What is the Key to Human Mental Resilience?

Accomplishing any goal in training takes physical and mental resilience. It’s easy to back down from an uncomfortable situation because we aren’t prepared to create a space between when we feel something and when we react to it. This limits our ability to push our boundaries and grow.

We can either react very quickly to something without much thought, or we can take space and insert choice or agency to give ourselves an ability to control our reactions and our biology.

Scott Carney

Scott Carney

Investigative journalist and anthropologist Scott Carney has worked in some of the most dangerous and unlikely corners of the world. His work blends narrative non-fiction with ethnography. What Doesn’t Kill Us was a New York Times bestseller; other works include The Red Market and A Death on Diamond Mountain and The Wedge. Carney was a contributing editor at Wired for five years and his writing also appears in Mother Jones, Men’s Journal, Playboy, Foreign Policy, Discover, Outside and Fast Company. His work has been the subject of a variety of radio and television programs, including on NPR and National Geographic TV.

// Scott Carney Shares the Secrets from His New Book The Wedge

As a roving reporter cutting his teeth on overseas assignments, Scott Carney lived as cheaply as possible so he could “focus on writing stories that matter.” This consistent dedication to his craft is evident not only in his anthropology-focused journalism but also his authorship, from his first book The Red Market to his 2017 New York Times bestseller What Doesn’t Kill Us

Continuing where the latter left off, his latest book, The Wedge, explores the frontiers of human performance, with Carney’s trademark blend of solid scientific research, insightful interviews with experts you might not have heard of but need to know, and refreshingly candid participatory journalism that George Plimpton himself would be proud of.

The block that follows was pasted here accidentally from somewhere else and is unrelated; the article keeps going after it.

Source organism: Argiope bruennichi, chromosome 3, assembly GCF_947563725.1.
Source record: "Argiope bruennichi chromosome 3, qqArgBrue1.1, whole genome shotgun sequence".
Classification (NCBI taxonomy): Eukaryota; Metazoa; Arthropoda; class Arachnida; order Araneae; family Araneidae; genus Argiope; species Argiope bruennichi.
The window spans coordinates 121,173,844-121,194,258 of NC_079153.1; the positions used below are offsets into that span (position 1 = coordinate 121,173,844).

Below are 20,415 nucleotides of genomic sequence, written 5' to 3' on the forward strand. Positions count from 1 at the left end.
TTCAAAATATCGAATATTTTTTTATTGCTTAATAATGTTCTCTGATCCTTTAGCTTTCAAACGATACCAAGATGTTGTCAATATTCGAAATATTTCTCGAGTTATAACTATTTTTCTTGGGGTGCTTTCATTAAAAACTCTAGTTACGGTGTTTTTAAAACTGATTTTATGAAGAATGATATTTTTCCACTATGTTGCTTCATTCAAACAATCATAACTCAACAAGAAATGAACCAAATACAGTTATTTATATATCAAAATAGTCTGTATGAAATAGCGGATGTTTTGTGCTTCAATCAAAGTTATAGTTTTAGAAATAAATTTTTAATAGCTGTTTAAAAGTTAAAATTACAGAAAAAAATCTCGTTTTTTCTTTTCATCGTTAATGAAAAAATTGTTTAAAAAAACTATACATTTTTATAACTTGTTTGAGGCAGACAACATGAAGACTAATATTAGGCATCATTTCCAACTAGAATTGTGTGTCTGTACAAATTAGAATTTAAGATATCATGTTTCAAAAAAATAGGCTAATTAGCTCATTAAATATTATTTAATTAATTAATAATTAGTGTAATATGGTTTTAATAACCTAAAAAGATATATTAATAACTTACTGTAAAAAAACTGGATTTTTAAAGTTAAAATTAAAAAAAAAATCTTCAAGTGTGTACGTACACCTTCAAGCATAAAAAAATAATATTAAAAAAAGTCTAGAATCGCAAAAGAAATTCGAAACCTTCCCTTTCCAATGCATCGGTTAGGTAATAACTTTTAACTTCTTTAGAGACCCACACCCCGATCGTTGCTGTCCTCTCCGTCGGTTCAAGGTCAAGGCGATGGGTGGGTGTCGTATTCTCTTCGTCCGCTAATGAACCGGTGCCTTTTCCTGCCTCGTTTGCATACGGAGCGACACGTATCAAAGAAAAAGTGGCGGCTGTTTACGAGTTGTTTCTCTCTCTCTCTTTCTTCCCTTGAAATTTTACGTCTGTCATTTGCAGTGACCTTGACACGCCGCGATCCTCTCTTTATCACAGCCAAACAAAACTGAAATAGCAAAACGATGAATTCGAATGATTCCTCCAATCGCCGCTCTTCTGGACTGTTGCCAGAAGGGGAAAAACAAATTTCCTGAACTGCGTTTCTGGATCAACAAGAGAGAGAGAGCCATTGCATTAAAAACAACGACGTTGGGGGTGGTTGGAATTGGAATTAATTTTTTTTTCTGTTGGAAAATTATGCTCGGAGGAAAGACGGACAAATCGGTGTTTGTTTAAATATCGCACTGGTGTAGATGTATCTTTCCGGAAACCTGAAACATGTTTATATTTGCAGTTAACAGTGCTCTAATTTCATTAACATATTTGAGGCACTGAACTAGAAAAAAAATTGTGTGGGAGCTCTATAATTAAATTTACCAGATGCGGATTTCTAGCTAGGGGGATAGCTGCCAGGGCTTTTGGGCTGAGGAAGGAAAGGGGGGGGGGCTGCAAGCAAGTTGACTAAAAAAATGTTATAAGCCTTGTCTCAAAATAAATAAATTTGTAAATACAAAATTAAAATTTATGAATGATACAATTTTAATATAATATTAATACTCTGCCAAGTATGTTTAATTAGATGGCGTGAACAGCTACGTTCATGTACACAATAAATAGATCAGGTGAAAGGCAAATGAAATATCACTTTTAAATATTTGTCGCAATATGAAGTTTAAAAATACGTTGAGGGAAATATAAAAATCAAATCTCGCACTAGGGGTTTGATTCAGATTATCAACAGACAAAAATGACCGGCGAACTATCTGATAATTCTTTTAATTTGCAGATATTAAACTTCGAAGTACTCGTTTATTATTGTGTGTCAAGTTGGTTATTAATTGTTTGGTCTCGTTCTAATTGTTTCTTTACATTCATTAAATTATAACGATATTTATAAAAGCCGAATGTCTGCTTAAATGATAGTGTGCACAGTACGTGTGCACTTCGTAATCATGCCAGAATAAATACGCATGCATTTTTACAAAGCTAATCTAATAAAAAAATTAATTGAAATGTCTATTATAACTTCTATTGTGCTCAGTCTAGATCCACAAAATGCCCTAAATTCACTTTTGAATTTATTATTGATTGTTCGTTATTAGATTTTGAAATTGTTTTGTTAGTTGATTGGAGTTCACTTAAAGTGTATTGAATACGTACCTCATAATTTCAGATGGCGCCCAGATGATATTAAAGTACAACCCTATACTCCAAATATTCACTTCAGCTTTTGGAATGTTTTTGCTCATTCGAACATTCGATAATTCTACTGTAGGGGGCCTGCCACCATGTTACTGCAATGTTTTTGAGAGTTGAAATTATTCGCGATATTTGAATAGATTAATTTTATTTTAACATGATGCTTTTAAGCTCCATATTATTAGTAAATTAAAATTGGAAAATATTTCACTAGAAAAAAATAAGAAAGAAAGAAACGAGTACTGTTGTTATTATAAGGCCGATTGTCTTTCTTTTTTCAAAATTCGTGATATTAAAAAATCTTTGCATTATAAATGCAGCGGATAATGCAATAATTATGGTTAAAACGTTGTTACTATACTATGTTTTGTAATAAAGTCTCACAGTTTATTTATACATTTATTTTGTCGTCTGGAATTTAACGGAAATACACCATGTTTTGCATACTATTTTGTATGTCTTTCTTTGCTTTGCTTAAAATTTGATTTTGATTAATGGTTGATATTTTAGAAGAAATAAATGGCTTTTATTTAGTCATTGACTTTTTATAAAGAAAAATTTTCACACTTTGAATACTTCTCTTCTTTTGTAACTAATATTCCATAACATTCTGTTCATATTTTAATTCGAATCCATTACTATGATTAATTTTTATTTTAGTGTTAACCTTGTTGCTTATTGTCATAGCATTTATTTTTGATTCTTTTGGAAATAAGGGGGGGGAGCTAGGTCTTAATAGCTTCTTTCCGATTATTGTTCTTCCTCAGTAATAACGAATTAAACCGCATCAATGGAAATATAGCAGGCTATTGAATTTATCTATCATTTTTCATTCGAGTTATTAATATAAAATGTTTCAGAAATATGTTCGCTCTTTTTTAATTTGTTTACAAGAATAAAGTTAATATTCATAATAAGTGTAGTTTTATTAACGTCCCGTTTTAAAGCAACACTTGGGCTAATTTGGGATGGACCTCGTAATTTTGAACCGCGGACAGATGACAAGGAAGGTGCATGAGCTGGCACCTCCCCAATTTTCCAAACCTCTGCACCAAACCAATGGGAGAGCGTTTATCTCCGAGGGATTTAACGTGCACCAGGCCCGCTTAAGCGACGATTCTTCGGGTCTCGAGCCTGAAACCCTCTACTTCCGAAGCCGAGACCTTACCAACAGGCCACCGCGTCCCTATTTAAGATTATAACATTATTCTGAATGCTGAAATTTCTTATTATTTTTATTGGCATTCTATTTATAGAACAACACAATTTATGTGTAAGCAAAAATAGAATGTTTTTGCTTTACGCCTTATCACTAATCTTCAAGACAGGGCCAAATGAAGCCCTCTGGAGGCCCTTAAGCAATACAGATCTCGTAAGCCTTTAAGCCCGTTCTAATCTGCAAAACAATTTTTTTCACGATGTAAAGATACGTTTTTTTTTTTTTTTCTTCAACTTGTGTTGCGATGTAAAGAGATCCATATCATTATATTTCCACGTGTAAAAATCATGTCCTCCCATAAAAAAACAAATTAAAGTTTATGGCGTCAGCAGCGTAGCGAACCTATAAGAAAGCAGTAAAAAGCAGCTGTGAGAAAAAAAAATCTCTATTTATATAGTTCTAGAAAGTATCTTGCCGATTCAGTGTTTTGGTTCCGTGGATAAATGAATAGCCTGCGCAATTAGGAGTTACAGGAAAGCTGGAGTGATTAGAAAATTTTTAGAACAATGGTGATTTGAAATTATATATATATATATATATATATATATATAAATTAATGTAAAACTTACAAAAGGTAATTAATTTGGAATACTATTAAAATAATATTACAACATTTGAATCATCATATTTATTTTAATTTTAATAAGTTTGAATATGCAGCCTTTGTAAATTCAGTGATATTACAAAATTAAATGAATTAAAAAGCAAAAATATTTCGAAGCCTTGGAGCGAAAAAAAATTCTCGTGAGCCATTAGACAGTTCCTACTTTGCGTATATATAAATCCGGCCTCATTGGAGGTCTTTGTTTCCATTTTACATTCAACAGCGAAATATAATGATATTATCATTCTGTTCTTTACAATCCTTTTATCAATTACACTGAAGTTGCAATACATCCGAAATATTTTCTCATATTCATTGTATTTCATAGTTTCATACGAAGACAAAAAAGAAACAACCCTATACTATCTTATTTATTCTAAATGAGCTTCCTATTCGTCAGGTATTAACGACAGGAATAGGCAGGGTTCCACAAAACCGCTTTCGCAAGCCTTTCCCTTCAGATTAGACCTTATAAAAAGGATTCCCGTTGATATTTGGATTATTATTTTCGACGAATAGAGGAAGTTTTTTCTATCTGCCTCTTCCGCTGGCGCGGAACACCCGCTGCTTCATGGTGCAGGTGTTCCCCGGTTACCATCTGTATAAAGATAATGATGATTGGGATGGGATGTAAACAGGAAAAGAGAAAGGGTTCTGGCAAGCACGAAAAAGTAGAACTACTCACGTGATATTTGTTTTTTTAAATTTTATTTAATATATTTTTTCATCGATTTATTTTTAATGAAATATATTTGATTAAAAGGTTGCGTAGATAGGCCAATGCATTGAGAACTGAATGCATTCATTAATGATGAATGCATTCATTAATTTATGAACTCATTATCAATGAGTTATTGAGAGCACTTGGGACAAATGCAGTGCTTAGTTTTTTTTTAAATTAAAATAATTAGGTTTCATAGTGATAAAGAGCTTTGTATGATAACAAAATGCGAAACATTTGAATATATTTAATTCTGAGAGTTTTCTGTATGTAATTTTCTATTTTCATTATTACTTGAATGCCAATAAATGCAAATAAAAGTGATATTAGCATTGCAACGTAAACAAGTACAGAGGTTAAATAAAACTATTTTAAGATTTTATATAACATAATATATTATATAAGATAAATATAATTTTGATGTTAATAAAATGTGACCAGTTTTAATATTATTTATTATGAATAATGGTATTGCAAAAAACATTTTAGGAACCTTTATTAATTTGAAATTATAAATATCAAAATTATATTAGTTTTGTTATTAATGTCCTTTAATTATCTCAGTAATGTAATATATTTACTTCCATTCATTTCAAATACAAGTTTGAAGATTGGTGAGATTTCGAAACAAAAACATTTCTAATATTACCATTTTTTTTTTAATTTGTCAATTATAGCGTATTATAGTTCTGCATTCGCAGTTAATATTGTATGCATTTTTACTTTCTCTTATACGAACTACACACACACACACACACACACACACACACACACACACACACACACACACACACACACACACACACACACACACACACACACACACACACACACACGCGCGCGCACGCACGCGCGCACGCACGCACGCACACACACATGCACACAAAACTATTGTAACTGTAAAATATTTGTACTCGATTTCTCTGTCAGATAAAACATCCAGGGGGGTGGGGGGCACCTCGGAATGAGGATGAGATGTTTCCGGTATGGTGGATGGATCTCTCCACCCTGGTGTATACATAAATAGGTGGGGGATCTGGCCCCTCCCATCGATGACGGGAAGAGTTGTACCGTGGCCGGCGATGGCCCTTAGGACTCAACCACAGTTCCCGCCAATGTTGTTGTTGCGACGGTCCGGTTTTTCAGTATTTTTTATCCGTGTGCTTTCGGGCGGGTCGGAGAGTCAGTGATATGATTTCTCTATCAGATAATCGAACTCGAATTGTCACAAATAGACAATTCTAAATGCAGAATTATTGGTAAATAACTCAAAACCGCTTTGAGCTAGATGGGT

In the first installment of a two-part Q+A, Carney explains the core concept of The Wedge, shares some stress/anxiety management techniques, and explains why you should overcome your aversion to ice baths and saunas.

Could you briefly explain the idea of The Wedge?

The easiest way to think of it is separating stimulus from response. 

What sort of mental gymnastics do you get into when you’re trying to create a space between when you feel something and when you react to that feeling? 

The wedge exists not only in very stressful environments, such as ice baths and with certain breathing techniques but also in every environment that we inhabit. 

We can either react very quickly to something without much thought, or we can take space and insert choice or agency to give ourselves an ability to control our reactions and our biology.

What are practices that anyone can develop to insert that wedge between stimulus and response?

When you really want to get inside your own biology, the easiest techniques are breathwork, the ice bath, and heat training. 

These really let you get deep into what your physical personal limits are. 

They also allow you to get in touch with your autonomic nervous system to a degree and train yourself to better perform in stressful environments.

In the book you mention using breathwork to control anxiety. How might that apply in a training context? 

All of the breathwork techniques that I wrote about can manage anxiety, because when you feel anxious, it’s not just that it’s your mind projecting what the future will be like. 

It’s also a feeling in your body – literally a physical sensation. 

Breathwork is really good for creating a set of physical relationships and a set of physical sensations that then you can learn to control. That’s why anxiety gets reduced when you start doing the Wim Hof breathing protocols or Brian Mackenzie’s protocols.

You can train your CO2 tolerance, which I also write about in the book. If you get better at working with reduced oxygen intake – which in that moment can be very stressful – you will have a performance boost and lower anxiety when you get back to competition and everyday life.